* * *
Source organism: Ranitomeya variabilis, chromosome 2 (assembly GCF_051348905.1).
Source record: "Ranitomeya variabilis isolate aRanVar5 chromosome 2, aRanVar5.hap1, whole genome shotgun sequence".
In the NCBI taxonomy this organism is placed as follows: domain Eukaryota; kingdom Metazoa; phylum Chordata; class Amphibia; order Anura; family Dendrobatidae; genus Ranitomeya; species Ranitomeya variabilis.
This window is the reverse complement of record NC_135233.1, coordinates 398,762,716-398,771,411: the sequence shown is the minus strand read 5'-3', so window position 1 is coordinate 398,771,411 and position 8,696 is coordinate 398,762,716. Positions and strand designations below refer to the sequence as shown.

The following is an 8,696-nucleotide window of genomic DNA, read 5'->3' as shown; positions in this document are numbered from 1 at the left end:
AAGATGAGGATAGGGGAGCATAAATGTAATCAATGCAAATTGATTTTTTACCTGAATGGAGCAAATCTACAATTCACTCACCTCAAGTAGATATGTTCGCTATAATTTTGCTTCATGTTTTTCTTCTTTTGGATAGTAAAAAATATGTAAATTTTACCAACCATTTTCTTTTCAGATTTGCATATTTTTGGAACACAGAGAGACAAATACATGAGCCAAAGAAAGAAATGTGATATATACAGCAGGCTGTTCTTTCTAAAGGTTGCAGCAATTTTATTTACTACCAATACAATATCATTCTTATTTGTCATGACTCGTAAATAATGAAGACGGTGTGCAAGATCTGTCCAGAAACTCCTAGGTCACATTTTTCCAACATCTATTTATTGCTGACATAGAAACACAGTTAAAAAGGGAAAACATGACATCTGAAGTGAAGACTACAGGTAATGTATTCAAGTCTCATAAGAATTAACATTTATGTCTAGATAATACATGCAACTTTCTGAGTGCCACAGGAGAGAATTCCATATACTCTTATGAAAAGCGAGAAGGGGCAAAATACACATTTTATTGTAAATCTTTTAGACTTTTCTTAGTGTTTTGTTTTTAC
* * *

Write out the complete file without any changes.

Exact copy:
Source organism: Ranitomeya variabilis, chromosome 2 (assembly GCF_051348905.1).
Source record: "Ranitomeya variabilis isolate aRanVar5 chromosome 2, aRanVar5.hap1, whole genome shotgun sequence".
In the NCBI taxonomy this organism is placed as follows: domain Eukaryota; kingdom Metazoa; phylum Chordata; class Amphibia; order Anura; family Dendrobatidae; genus Ranitomeya; species Ranitomeya variabilis.
This window is the reverse complement of record NC_135233.1, coordinates 398,762,716-398,771,411: the sequence shown is the minus strand read 5'-3', so window position 1 is coordinate 398,771,411 and position 8,696 is coordinate 398,762,716. Positions and strand designations below refer to the sequence as shown.

The following is an 8,696-nucleotide window of genomic DNA, read 5'->3' as shown; positions in this document are numbered from 1 at the left end:
AAGATGAGGATAGGGGAGCATAAATGTAATCAATGCAAATTGATTTTTTACCTGAATGGAGCAAATCTACAATTCACTCACCTCAAGTAGATATGTTCGCTATAATTTTGCTTCATGTTTTTCTTCTTTTGGATAGTAAAAAATATGTAAATTTTACCAACCATTTTCTTTTCAGATTTGCATATTTTTGGAACACAGAGAGACAAATACATGAGCCAAAGAAAGAAATGTGATATATACAGCAGGCTGTTCTTTCTAAAGGTTGCAGCAATTTTATTTACTACCAATACAATATCATTCTTATTTGTCATGACTCGTAAATAATGAAGACGGTGTGCAAGATCTGTCCAGAAACTCCTAGGTCACATTTTTCCAACATCTATTTATTGCTGACATAGAAACACAGTTAAAAAGGGAAAACATGACATCTGAAGTGAAGACTACAGGTAATGTATTCAAGTCTCATAAGAATTAACATTTATGTCTAGATAATACATGCAACTTTCTGAGTGCCACAGGAGAGAATTCCATATACTCTTATGAAAAGCGAGAAGGGGCAAAATACACATTTTATTGTAAATCTTTTAGACTTTTCTTAGTGTTTTGTTTTTAC